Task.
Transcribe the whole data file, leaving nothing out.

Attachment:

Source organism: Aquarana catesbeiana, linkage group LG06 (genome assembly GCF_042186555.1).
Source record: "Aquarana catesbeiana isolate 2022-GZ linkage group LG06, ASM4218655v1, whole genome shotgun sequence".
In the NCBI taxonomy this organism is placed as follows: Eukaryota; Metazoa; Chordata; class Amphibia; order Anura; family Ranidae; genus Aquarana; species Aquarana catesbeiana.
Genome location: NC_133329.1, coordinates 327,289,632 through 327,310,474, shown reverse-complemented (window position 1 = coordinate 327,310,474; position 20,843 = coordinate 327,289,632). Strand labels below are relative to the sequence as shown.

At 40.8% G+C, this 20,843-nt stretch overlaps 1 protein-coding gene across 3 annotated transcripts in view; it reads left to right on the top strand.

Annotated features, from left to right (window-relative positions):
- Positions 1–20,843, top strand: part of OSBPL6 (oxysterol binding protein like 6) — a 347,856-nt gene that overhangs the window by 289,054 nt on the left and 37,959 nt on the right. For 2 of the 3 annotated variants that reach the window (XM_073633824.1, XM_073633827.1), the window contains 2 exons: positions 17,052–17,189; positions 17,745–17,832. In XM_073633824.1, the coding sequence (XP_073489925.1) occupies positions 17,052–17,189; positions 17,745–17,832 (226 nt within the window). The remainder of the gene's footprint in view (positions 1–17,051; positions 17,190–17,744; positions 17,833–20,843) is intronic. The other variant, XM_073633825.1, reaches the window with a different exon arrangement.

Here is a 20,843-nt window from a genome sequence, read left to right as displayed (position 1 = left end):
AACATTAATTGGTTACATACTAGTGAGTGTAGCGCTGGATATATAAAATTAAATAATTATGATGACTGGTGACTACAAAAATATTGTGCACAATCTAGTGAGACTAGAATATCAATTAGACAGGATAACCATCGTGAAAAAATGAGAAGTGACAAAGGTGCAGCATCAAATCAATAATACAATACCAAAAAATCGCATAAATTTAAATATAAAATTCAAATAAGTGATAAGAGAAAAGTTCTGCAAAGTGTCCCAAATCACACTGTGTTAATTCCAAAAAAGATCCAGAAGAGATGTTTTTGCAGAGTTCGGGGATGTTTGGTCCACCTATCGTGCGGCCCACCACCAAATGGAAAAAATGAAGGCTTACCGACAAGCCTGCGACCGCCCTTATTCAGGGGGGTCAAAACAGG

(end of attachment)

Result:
Source organism: Aquarana catesbeiana, linkage group LG06 (genome assembly GCF_042186555.1).
Source record: "Aquarana catesbeiana isolate 2022-GZ linkage group LG06, ASM4218655v1, whole genome shotgun sequence".
In the NCBI taxonomy this organism is placed as follows: Eukaryota; Metazoa; Chordata; class Amphibia; order Anura; family Ranidae; genus Aquarana; species Aquarana catesbeiana.
Genome location: NC_133329.1, coordinates 327,289,632 through 327,310,474, shown reverse-complemented (window position 1 = coordinate 327,310,474; position 20,843 = coordinate 327,289,632). Strand labels below are relative to the sequence as shown.

At 40.8% G+C, this 20,843-nt stretch overlaps 1 protein-coding gene across 3 annotated transcripts in view; it reads left to right on the top strand.

Annotated features, from left to right (window-relative positions):
- Positions 1–20,843, top strand: part of OSBPL6 (oxysterol binding protein like 6) — a 347,856-nt gene that overhangs the window by 289,054 nt on the left and 37,959 nt on the right. For 2 of the 3 annotated variants that reach the window (XM_073633824.1, XM_073633827.1), the window contains 2 exons: positions 17,052–17,189; positions 17,745–17,832. In XM_073633824.1, the coding sequence (XP_073489925.1) occupies positions 17,052–17,189; positions 17,745–17,832 (226 nt within the window). The remainder of the gene's footprint in view (positions 1–17,051; positions 17,190–17,744; positions 17,833–20,843) is intronic. The other variant, XM_073633825.1, reaches the window with a different exon arrangement.

Here is a 20,843-nt window from a genome sequence, read left to right as displayed (position 1 = left end):
AACATTAATTGGTTACATACTAGTGAGTGTAGCGCTGGATATATAAAATTAAATAATTATGATGACTGGTGACTACAAAAATATTGTGCACAATCTAGTGAGACTAGAATATCAATTAGACAGGATAACCATCGTGAAAAAATGAGAAGTGACAAAGGTGCAGCATCAAATCAATAATACAATACCAAAAAATCGCATAAATTTAAATATAAAATTCAAATAAGTGATAAGAGAAAAGTTCTGCAAAGTGTCCCAAATCACACTGTGTTAATTCCAAAAAAGATCCAGAAGAGATGTTTTTGCAGAGTTCGGGGATGTTTGGTCCACCTATCGTGCGGCCCACCACCAAATGGAAAAAATGAAGGCTTACCGACAAGCCTGCGACCGCCCTTATTCAGGGGGGTCAAAACAGG